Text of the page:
I’ll start with the stories, because those are what I read first. One I’d read before, “The Hedgehog and the Pine Cone,” a fable about depression, isolation, and friendship, but the rest were completely new to me. The first one I experienced was “Man Size,” which my daughter picked out and read to me when I was cooking one night. It’s a gripping story of a type of vampire unfortunately all too common in real life—one who gains power and vitality by belittling and negating others. Then I read “Don’t Look Back,” a powerful Orpheus-Eurydice story, a turn-back-time story, with the roles changed, interesting thoughts on trade-offs, and tragedy still waiting. I loved these lines:
Orpheus tears himself apart. Try as they might, the Maenads can’t put him back together again. They wail and rend their garments. Then they get very drunk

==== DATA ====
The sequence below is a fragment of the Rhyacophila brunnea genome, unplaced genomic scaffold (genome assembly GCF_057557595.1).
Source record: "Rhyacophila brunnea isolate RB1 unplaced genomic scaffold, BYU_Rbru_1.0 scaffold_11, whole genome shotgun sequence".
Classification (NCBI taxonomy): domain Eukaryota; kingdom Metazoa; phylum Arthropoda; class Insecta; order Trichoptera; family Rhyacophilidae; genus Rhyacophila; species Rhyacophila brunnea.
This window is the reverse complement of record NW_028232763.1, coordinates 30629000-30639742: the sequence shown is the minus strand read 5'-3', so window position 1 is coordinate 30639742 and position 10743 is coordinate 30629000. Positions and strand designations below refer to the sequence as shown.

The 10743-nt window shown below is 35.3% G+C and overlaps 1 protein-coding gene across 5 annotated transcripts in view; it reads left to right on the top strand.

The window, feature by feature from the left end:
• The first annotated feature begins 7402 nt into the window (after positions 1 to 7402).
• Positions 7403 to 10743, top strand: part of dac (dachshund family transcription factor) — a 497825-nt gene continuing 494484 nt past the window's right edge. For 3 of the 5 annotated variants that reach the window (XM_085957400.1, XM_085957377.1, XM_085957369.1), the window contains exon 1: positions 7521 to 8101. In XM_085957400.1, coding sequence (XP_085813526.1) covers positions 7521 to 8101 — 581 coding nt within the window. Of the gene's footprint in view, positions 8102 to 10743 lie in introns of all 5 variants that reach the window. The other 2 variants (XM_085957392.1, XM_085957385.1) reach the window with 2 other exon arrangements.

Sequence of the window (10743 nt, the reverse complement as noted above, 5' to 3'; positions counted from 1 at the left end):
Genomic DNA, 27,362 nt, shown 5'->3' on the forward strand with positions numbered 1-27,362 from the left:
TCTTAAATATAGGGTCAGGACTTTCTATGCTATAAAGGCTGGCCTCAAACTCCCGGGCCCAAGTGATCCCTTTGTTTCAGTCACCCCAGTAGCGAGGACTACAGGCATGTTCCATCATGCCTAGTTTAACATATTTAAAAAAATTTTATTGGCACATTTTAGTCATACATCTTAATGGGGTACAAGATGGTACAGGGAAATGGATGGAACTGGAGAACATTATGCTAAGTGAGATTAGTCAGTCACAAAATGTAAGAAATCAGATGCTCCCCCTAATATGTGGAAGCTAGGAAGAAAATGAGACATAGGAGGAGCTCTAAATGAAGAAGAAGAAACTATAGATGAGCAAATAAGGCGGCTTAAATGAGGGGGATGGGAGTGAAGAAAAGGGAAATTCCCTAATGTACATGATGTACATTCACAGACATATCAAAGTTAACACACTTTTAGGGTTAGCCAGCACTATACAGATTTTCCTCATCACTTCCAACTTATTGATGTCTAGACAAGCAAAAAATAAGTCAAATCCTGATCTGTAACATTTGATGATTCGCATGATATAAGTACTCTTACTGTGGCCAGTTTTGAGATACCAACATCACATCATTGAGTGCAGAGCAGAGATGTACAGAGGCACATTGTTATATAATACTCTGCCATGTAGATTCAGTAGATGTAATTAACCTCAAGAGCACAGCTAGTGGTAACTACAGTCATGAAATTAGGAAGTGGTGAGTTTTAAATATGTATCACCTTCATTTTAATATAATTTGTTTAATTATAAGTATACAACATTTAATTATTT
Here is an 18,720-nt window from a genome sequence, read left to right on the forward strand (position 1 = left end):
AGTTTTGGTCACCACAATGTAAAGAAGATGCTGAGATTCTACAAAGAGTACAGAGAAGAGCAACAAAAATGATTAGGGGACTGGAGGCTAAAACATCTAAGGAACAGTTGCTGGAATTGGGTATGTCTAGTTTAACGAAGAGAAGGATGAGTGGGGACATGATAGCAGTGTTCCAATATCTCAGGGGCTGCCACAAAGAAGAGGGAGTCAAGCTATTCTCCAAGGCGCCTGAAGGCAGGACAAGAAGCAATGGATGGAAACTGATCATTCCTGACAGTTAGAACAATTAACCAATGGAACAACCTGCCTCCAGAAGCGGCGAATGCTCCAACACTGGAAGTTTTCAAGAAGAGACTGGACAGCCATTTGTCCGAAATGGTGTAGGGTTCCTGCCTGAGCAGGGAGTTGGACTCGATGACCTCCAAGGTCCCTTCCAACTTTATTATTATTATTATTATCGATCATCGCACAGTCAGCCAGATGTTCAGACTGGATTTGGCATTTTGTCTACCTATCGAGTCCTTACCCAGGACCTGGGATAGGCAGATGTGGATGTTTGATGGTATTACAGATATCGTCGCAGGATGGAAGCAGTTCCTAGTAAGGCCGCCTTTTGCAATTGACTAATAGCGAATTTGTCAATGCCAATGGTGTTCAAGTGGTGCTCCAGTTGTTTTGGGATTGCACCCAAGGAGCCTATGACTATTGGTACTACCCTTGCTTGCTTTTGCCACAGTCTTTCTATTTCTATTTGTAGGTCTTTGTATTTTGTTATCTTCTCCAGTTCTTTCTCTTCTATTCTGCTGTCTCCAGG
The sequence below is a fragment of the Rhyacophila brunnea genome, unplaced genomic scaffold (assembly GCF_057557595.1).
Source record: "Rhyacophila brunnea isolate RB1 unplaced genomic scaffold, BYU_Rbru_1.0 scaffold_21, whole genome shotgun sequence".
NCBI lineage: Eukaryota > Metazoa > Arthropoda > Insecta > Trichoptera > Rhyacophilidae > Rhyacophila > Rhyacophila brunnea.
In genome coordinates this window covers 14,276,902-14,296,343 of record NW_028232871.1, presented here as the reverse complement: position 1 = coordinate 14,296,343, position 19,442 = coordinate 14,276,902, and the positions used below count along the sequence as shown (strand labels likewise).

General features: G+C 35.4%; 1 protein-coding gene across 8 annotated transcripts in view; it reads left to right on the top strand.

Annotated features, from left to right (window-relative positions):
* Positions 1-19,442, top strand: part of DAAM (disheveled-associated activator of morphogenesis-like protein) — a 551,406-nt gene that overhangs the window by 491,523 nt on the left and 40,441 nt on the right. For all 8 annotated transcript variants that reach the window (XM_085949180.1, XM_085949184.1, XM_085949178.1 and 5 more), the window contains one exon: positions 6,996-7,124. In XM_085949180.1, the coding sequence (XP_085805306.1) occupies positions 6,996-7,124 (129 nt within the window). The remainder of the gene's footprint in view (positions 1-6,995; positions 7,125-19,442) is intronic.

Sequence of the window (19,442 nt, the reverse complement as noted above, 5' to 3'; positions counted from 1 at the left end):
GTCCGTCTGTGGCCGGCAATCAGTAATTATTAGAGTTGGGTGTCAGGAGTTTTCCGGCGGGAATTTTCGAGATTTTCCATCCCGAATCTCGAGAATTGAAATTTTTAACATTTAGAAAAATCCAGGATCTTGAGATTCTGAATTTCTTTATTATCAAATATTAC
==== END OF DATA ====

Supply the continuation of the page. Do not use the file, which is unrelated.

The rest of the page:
Where the protagonist of “Don’t Look Back” had the power to rewrite history, the protagonists of “The Paper Doll Golems” and “The Imaginary Friend” have the power of animation. The first is told from the perspective of Ruthie, who animates her paper dolls, while the second is told from the perspective of the titular imaginary friend, a stranded alien based on the hero of a movie beloved of Gigi, the girl who creates him. (Knowing that Gwynne is a film buff, I went searching for this movie, but alas, it seems not to exist, though I suspect The Cat from Outer Space was a partial influence [ETA: I guessed wrong! She says it was inspired by Planet of the Apes.]) Both stories have things to say about power and helplessness. Gwynne is definitely here for women who have been crushed, erased, belittled, co-opted—or murdered or otherwise destroyed. The opening story in the collection, “In Lieu of a Thank You,” sets the tone in that respect, transforming a damsel in distress into something much more powerful.

The poems were equally absorbing—one, in fact, entered my dreams last night: “Levitation Class.” That poem was absolutely perfect for me last night, and in my dreams I rose just as the poem describes. Thanks for that, Gwynne:
when you and your pain reach the ground